Let’s face it! To get started with watercolors can be intimidating. Adding to the pressure is the myth in the art world that watercolor is too complex and difficult.
Yet, the truth is:
Watercolor is a simple and rewarding art medium, well within your reach.
I don’t want you to lose out on the pleasure of watercolors because you’re having troubles getting started…
That’s why in this guide, I will help you with the basics. We’ll start with setting up your studio with minimal art supplies. Then we’ll go over the core concepts of watercolor paints, watercolor techniques and learning strategies in easy to understand steps. All tied together with some practices to keep you inspired.
- How to Start Learning Watercolor Painting
- What Watercolor Supplies Will I Need?
- Understanding Watercolor Paint
- Learn the Basics of Watercolor Painting
- Master The Main Watercolor Techniques
- What To Paint With Watercolors
- Practising Watercolors
How to Start Learning Watercolor Painting
I’ve noticed that beginners are a bit tough on themselves. You might be judging your initial paintings with watercolors too harshly or feeling unsure about choosing art supplies.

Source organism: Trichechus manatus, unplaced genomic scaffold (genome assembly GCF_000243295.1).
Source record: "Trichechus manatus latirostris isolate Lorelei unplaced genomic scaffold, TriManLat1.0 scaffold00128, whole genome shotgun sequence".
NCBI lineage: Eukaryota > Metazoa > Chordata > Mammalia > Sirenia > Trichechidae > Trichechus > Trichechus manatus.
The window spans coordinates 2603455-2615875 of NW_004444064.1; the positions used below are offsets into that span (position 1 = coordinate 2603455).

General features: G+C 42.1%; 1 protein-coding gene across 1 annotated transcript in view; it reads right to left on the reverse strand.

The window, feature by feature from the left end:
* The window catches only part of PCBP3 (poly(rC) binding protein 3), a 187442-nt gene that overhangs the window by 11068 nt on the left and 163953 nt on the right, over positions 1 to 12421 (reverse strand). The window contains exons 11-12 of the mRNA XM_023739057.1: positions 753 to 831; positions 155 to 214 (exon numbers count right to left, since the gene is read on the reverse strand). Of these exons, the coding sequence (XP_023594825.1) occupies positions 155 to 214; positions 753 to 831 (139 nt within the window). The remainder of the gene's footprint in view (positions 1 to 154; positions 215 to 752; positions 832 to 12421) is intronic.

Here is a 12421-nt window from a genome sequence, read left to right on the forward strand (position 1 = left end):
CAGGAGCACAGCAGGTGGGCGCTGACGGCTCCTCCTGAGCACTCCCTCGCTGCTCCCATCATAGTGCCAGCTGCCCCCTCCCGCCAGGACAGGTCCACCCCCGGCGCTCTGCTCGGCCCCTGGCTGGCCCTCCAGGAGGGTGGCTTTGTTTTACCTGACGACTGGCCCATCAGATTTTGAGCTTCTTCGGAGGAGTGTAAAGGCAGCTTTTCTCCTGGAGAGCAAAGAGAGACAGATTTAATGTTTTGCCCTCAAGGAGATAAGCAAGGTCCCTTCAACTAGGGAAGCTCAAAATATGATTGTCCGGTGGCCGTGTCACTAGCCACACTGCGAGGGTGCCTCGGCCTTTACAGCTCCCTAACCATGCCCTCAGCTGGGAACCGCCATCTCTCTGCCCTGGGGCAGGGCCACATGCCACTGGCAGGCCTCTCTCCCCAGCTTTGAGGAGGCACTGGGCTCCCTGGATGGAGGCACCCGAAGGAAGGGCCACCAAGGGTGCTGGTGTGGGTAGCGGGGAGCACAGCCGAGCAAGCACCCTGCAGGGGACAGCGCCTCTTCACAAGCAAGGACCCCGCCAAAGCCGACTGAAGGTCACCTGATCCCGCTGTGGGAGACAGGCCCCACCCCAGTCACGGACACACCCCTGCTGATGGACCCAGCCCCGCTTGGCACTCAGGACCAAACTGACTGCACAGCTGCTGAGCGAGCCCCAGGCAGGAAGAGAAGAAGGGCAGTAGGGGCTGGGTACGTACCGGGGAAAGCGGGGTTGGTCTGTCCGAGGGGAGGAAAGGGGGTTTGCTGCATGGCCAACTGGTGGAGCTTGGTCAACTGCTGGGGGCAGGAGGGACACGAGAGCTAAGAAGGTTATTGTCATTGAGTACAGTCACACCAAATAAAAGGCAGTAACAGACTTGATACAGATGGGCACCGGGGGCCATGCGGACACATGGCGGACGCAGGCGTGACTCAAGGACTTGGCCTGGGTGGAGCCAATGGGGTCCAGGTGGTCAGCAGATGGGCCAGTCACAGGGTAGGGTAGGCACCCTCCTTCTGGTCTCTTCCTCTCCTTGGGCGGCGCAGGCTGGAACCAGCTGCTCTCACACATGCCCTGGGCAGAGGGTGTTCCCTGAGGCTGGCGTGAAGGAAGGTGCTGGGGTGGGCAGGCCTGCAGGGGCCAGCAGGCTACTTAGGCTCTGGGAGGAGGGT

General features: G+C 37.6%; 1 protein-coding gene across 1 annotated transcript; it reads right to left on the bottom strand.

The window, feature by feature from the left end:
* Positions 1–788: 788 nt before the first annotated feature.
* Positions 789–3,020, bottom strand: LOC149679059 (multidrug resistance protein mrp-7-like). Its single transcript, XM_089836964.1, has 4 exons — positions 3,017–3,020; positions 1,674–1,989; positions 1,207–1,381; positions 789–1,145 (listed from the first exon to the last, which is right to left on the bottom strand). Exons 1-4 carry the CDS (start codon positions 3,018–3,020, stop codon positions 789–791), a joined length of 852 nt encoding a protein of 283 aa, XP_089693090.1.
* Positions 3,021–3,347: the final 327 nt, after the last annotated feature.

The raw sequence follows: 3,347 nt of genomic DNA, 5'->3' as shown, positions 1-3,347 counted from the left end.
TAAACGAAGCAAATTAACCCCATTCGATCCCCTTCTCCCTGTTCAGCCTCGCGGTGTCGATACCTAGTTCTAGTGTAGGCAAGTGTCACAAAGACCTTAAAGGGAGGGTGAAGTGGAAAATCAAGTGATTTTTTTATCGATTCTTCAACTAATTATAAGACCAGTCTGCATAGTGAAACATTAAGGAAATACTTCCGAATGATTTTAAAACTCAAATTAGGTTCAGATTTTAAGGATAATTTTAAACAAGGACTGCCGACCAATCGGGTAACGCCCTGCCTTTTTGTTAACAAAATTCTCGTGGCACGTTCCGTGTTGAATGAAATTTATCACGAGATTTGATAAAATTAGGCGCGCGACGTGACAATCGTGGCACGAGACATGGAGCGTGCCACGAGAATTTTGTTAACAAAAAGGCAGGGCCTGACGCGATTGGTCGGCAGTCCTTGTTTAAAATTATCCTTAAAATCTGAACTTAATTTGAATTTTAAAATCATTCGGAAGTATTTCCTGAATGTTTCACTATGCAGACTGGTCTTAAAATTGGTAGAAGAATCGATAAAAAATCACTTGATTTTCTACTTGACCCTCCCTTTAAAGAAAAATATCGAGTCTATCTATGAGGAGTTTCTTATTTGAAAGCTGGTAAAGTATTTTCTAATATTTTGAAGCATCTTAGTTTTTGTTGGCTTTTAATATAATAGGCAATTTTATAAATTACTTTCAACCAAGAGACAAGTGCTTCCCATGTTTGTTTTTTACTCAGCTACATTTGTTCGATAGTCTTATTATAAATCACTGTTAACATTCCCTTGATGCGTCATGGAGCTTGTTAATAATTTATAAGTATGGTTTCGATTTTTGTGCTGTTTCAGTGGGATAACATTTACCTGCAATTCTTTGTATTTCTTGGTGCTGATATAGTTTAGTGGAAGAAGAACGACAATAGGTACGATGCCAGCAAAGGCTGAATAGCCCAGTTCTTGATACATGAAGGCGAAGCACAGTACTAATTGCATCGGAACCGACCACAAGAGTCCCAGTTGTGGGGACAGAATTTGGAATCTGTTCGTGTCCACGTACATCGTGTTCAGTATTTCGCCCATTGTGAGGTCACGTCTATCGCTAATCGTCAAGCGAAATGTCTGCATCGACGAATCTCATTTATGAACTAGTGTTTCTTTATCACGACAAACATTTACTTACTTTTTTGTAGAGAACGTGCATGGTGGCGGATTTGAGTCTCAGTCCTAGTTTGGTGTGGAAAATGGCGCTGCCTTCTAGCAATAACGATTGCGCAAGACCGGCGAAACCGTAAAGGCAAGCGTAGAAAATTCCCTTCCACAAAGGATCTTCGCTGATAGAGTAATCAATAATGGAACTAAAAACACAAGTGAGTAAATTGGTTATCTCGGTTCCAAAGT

When I started painting with watercolors, I found the white paper to be quite scary! I’d stare at the sheet, too anxious to get started.
Don’t let such obstacles rob you of a wonderfully satisfying and enriching experience like watercolor painting.
Let’s dive a little deeper to understand where these emotions come from and how to overcome them.
Struggling with self doubt
Do you scroll through watercolor paintings in your Instagram feed and feel like you’ll never match up? Worried that you might end up making the ‘wrong’ kind of art?
I’ll let you into my secret. I’ve torn watercolor paper from my sketchbook because I felt the watercolors painting was too ‘bad.’
It was only when I learned to loosen up and accept the imperfections that I actually started enjoying myself. This meant I painted more and started getting more confident.
No watercolor painting ideas?
Sometimes we have no idea what to paint. We can wait for days and hours for inspiration to hit us, and keep feeling demotivated.
What I’ve found is that to break this spell I just need to put brush to watercolor paper and make marks.
Don’t take watercolors so seriously. Not everything you do has to be a completed artwork. Try some exercises and play with your paints.
Have a handy list of creative prompts and worksheets will help you nurture your creativity. Here’s a few to get you started:
- Paint the view from your favourite window
- Fill an A4 sheet with a simple outline of an element – a leaf, a t-shirt or just a circle. Now mix different colors and fill these shapes
- Create swatches of your water colors and make a color wheel